What is Capitalized Interest on Student Loans : And What you can do to stay clear of it

Let’s learn what capitalized interest is all about. Understand how much more it might cost you. Figure out the steps that can be taken to avoid it, and prevent your student loan debt from inflating and costing you more than it has to.

Updated by Vidish S on 24th January 2020

Student loans are already super expensive. You wouldn’t ever wish, even in your dreams for it to be more than it already is. Unfortunately, that is exactly what capitalized interest will do to your student loans. Your debt may increase even before you get wind of what has transpired and try to get a handle on it. 

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What does Capitalized Interest mean?

If you do not pay the interest on your loan as it accrues, then it gets added to your loan balance and this process is known as interest capitalization which can end up increasing your loan amount significantly. It does not end there, beyond this, your lender will now start charging interest on your interest that has been capitalized, further increasing your student loan debt.

Capitalized interest not only increases your debt, but it also means that eventually you will have to pay even more interest as your principal and accrued interest have now combined into one, leaving you to pay even more interest on your unpaid interest.

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How much can it cost you?

Let’s imagine that you borrowed $5,000 each year that you’re in school, having an interest rate of 5% per year. After 4 years of school and a 6 month grace period, the interest accrued is now $2,937. This interest will capitalize during repayment, getting added on top of your existing balance. This leads to you owing $22,937. Not just that, you will also pay interest on top of that capitalized interest.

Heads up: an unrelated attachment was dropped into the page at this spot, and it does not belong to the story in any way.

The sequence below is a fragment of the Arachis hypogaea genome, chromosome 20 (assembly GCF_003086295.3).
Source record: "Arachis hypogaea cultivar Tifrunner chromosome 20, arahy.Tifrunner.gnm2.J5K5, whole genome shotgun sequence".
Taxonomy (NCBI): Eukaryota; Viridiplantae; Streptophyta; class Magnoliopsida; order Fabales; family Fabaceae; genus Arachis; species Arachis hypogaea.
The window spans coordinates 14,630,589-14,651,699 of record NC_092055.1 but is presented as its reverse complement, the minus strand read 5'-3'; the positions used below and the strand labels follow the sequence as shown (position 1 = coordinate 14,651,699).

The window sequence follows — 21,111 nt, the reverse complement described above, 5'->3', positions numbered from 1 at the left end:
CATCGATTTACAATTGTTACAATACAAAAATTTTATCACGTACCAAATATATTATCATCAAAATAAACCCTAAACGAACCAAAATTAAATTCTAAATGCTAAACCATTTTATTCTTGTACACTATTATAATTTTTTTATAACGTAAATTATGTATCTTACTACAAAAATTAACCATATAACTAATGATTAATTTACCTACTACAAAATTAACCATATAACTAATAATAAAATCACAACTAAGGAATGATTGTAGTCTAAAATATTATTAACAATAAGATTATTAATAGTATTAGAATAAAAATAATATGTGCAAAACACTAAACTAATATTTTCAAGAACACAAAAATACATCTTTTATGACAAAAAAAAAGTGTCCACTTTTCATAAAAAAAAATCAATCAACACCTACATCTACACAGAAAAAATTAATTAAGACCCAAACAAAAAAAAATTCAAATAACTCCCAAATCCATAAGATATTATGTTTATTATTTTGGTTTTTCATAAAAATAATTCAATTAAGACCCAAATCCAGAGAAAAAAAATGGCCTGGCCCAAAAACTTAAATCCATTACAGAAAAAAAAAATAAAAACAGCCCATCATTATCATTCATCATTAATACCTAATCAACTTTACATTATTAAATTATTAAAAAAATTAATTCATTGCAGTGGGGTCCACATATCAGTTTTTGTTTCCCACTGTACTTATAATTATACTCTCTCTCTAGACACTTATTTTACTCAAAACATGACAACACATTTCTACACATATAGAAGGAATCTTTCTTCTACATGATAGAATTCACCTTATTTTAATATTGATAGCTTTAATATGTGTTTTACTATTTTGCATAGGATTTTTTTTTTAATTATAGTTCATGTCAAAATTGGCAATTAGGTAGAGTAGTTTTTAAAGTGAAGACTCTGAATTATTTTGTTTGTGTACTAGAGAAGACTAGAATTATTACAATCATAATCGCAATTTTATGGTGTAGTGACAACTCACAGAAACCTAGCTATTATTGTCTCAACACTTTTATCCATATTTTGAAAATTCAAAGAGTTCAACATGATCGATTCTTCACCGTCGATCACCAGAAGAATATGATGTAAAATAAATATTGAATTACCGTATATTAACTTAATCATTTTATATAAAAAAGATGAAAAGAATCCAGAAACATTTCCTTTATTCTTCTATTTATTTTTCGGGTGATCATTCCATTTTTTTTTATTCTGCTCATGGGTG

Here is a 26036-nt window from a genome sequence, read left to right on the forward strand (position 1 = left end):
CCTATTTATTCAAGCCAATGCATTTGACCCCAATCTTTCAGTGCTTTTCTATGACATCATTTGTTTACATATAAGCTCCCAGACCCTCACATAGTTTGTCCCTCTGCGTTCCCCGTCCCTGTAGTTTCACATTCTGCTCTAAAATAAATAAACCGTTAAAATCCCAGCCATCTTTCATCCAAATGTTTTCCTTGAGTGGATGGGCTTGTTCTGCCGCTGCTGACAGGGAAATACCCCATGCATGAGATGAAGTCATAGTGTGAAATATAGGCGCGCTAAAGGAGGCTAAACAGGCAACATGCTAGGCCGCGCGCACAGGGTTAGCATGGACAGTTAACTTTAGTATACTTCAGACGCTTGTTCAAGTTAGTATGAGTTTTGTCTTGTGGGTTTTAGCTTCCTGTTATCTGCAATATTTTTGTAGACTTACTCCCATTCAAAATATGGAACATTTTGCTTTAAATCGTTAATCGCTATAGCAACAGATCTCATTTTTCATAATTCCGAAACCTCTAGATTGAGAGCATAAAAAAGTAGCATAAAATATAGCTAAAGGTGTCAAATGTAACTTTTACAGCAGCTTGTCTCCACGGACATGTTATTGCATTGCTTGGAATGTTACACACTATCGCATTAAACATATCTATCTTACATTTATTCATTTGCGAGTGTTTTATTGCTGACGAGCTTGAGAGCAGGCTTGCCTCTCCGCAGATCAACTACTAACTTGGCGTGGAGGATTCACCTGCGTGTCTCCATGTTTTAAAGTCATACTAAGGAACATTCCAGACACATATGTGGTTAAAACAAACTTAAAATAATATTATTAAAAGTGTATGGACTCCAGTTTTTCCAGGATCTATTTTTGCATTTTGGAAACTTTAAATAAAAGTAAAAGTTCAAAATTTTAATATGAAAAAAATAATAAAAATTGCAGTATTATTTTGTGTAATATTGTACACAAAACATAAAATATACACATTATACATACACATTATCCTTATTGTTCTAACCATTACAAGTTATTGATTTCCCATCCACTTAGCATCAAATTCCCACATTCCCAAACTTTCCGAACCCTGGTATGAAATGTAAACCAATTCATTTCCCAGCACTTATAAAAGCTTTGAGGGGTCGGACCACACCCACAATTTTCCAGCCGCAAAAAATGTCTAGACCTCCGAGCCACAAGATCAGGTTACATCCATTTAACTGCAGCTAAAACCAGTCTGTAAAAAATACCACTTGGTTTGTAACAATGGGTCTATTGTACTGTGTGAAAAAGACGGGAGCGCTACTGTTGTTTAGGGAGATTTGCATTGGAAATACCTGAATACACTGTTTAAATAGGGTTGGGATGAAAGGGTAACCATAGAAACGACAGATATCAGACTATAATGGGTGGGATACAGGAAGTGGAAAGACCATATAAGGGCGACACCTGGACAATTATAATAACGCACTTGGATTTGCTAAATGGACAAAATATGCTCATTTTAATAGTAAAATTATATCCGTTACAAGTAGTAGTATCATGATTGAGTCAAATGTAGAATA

Now, this can be avoided by paying off the interest before capitalization. If you pay the $2,937 owed in interest before it can be added to your balance, you would owe $20,000, which means you could save $802 over the life of this loan.

From this example, you can easily imagine how capitalized interest can rapidly increase your student loan debt.

Difference between Accrued Interest and Capitalized Interest

Accrued interest is the interest that has been accumulating since your last payment, but which has not yet been capitalized or added onto the principal balance of your loan.

Let’s take another example, If you owe $10,000 on an interest rate of 5%, then the daily accruing interest will turn out to be ($10,000 x 5%) / 356 days, which equates to $1.37 / day.

If your last payment was 20 days ago, the accrued interest now becomes $1.37 x 20 which comes up to $27.40. Now, imagine you failed to make a payment on the loan during your latest payment date or your latest payment does not cover the interest. This would now result in the interest being added to your principal balance and this is called capitalized interest.

Causes for accumulating Capitalized Interest

For Federal Loans:

Private Loans:

  • Grace Period Duration ended

  • Deferment Duration ended

  • Forbearance Duration ended

Ways to avoid getting Capitalized Interest on your loan

  • Repay your interests before they capitalize

  • Try not to change your IDR plans too often

  • Be sure to recertify your IDR eligibility each year

  • Give refinancing a thought

  • Be sure to make minimum interest payments at the least

  • Consider enrolling in a repayment plan that best suits your needs

  • Start paying off your unsubsidized loans while still in school 

  • Set up automatic payments to save yourself some trouble and stress

Is it Tax deductible?

YES, capitalized interest is indeed tax-deductible for the year in which it has been paid.

Tax deductions can only be claimed on the interest after it has been paid, not before.

Final Thoughts

Having programs that compound the interest on your student loans is very dangerous.

Capitalized interest is one such method that lenders can use to significantly inflate your student loan debt, making it harder to pay off your loans and giving you headaches for a much longer period of time. Understanding how capitalized interest works and taking steps to avoid it from happening to you will keep your debt from ballooning out of control.